// Rendering is complete, so page can be finalized.

    // Write PDF document to file
    try {
        mPdfDocument.writeTo(new FileOutputStream(
    } catch (IOException e) {
    } finally {
        mPdfDocument = null;
    PageRange[] writtenPages = computeWrittenPages();
    // Signal the print framework the document is complete


This sample delegates rendering of PDF page content to drawPage() method, which is discussed in the next section.

As with layout, execution of onWrite() method can have three outcomes: completion, cancellation, or failure in the case where the the content cannot be written. You must indicate one of these results by calling the appropriate method of the PrintDocumentAdapter.WriteResultCallback object.

Note: Rendering a document for printing can be a resource-intensive operation. In order to avoid blocking the main user interface thread of your application, you should consider performing the page rendering and writing operations on a separate thread, for example in an AsyncTask. For more information about working with execution threads like asynchronous tasks, see Processes and Threads.

Drawing PDF Page Content

When your application prints, your application must generate a PDF document and pass it to the Android print framework for printing. You can use any PDF generation library for this purpose. This lesson shows how to use the PrintedPdfDocument class to generate PDF pages from your content.

The PrintedPdfDocument class uses a Canvas object to draw elements on an PDF page, similar to drawing on an activity layout. You can draw elements on the printed page using the Canvas draw methods. The following example code demonstrates how to draw some simple elements on a PDF document page using these methods:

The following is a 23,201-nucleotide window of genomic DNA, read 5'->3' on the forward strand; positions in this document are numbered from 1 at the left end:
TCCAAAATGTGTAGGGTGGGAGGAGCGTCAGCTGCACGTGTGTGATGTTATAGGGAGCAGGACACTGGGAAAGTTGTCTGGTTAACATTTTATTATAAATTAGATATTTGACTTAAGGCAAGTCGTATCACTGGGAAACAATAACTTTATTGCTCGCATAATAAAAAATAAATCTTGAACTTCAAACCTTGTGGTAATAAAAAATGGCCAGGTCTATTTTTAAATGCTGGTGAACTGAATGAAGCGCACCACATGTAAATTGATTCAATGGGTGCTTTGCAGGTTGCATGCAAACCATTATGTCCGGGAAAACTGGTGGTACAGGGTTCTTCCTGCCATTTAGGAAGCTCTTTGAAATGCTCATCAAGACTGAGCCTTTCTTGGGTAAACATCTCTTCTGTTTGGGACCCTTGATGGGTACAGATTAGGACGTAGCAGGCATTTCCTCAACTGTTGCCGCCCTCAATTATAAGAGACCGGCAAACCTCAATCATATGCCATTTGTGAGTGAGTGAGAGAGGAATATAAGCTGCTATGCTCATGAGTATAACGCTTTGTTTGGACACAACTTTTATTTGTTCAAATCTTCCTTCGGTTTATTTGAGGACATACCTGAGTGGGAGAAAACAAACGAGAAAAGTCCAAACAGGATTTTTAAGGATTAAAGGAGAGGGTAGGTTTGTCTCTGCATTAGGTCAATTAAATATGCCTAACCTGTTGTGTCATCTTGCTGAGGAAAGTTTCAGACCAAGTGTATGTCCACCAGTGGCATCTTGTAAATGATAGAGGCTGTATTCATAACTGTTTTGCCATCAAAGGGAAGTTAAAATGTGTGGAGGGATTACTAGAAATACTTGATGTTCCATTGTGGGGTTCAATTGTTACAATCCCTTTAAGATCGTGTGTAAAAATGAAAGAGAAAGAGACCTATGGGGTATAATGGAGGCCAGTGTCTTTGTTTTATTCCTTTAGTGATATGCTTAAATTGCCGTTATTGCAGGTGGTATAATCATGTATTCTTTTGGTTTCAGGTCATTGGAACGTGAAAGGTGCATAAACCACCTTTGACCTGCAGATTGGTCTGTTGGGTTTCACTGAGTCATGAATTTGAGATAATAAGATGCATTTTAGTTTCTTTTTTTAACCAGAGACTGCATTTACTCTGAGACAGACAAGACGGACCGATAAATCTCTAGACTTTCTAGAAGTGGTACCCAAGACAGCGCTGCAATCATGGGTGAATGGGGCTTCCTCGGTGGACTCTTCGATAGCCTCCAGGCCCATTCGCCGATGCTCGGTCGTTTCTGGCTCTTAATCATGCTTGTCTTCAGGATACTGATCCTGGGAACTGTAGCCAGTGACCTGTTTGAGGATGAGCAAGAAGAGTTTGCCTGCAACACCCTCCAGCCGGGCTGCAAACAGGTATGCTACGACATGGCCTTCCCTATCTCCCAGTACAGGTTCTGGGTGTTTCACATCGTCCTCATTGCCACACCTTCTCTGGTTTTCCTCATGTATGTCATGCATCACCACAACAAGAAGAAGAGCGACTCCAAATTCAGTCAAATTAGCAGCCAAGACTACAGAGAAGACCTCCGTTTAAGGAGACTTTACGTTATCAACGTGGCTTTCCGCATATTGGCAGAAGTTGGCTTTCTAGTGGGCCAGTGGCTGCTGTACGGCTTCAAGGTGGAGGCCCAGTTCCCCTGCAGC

private void drawPage(PdfDocument.Page page) {
    Canvas canvas = page.getCanvas();

    // units are in points (1/72 of an inch)
    int titleBaseLine = 72;
    int leftMargin = 54;

    Paint paint = new Paint();
    canvas.drawText("Test Title", leftMargin, titleBaseLine, paint);

    canvas.drawText("Test paragraph", leftMargin, titleBaseLine + 25, paint);

    canvas.drawRect(100, 100, 172, 172, paint);

When using Canvas to draw on a PDF page, elements are specified in points, which is 1/72 of an inch. Make sure you use this unit of measure for specifying the size of elements on the page. For positioning of drawn elements, the coordinate system starts at 0,0 for the top left corner of the page.

Tip: While the Canvas object allows you to place print elements on the edge of a PDF document, many printers are not able to print to the edge of a physical piece of paper. Make sure that you account for the unprintable edges of the page when you build a print document with this class.